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Apple is giving engineers in China more responsibility over manufacturing processes

Illustration by Alex Castro / The Verge

Apple is giving engineers based in China more responsibility in managing its hardware manufacturing processes, according to a new report from The Wall Street Journal. Before the pandemic, Apple frequently sent US-based engineers to the country to help oversee development, but the report says the company now leans more on China-based engineers given increased border restrictions due to COVID-19.

However, Apple’s US-based engineers are still involved with overseas development efforts remotely, according to The Wall Street Journal’s report:

The iPhone maker has also adopted some technology, including live-streaming, that helps staff based at its headquarters in Cupertino, Calif., remotely follow what’s happening on China’s factory floors, the people said. Apple has used iPads to communicate and augmented-reality tools to help technical experts in Cupertino check factory issues, one of the people said.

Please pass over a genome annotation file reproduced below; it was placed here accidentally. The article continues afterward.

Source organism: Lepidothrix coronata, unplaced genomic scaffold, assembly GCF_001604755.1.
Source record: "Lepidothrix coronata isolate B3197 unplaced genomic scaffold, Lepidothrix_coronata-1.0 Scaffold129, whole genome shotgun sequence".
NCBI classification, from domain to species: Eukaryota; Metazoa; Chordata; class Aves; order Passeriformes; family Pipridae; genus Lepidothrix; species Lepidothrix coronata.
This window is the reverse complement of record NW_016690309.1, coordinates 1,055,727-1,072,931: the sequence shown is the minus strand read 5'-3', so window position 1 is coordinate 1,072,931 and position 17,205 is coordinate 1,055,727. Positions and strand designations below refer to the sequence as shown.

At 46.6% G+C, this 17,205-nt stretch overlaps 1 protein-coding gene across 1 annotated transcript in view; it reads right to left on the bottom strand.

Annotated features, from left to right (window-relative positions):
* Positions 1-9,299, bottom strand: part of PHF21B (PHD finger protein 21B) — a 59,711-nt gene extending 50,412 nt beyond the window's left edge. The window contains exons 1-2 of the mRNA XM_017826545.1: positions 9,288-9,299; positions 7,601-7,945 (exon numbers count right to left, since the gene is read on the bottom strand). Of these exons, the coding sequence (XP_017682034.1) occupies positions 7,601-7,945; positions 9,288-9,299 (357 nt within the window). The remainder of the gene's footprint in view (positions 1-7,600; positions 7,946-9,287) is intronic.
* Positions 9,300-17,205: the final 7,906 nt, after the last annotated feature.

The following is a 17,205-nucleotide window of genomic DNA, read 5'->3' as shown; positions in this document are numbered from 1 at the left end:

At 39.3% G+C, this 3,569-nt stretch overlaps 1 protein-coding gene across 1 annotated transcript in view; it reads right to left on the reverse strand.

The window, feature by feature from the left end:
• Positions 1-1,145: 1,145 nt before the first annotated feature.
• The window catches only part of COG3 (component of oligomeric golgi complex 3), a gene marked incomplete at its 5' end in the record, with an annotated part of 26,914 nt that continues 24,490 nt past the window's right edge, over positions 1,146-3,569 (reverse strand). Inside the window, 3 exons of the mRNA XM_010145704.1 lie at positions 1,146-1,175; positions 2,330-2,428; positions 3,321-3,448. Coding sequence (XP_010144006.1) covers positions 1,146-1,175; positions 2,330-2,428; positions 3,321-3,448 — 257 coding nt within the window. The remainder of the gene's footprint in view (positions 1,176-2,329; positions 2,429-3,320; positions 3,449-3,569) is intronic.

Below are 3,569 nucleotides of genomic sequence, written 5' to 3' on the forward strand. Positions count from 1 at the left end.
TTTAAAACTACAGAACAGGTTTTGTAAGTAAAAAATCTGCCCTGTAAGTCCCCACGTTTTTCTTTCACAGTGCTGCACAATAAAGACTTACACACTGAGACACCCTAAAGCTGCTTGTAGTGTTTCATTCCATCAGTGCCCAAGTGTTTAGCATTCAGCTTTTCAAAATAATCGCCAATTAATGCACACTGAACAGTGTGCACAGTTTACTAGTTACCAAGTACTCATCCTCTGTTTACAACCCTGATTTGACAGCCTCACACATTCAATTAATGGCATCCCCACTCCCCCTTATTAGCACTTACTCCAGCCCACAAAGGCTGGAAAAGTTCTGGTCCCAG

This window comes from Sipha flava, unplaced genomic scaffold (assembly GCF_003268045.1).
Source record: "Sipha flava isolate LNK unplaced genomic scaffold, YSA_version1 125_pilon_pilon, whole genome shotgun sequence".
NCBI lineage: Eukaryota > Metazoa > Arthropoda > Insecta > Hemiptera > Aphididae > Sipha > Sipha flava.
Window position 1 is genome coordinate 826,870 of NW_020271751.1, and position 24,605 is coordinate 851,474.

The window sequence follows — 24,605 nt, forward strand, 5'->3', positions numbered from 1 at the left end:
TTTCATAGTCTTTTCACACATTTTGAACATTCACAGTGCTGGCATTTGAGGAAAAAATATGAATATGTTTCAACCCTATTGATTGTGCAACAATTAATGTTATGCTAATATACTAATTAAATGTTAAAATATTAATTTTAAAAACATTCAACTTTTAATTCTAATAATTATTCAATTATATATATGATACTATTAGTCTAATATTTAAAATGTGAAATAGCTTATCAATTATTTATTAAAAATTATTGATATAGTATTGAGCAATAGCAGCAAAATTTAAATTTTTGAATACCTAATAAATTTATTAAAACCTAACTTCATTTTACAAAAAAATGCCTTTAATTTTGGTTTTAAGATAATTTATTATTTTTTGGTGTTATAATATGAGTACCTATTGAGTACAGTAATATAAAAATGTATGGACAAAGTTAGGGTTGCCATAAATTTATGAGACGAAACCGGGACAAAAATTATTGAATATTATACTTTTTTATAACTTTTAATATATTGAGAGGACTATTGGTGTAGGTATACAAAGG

And “key decisions” and product design still take place primarily at Apple’s Cupertino, California, headquarters, The Wall Street Journal reports.

Apple is famous for its supply chain mastery, and many of the factories it relies on for manufacturing are based in China. But the global chip shortage and COVID-19-related disruptions, including lockdowns in China, have thrown some major wrenches into the company’s operations — so much so that CEO Tim Cook said in the company’s Q2 earnings call that it expects a revenue hit “in the range of $4 billion to $8 billion” in the current quarter.

Rumors suggest the company is working on many new products for this year, including the iPhone 14 lineup, a redesigned MacBook Air (though reports differ on if it will have an M1 or M2 processor), and the second-generation AirPods Pro. It’s unclear if the development of these products has been slowed down despite Apple’s adjustments. And, if disruptions continue, there’s always the chance Apple may release some of them later than expected.



Source: The Verge

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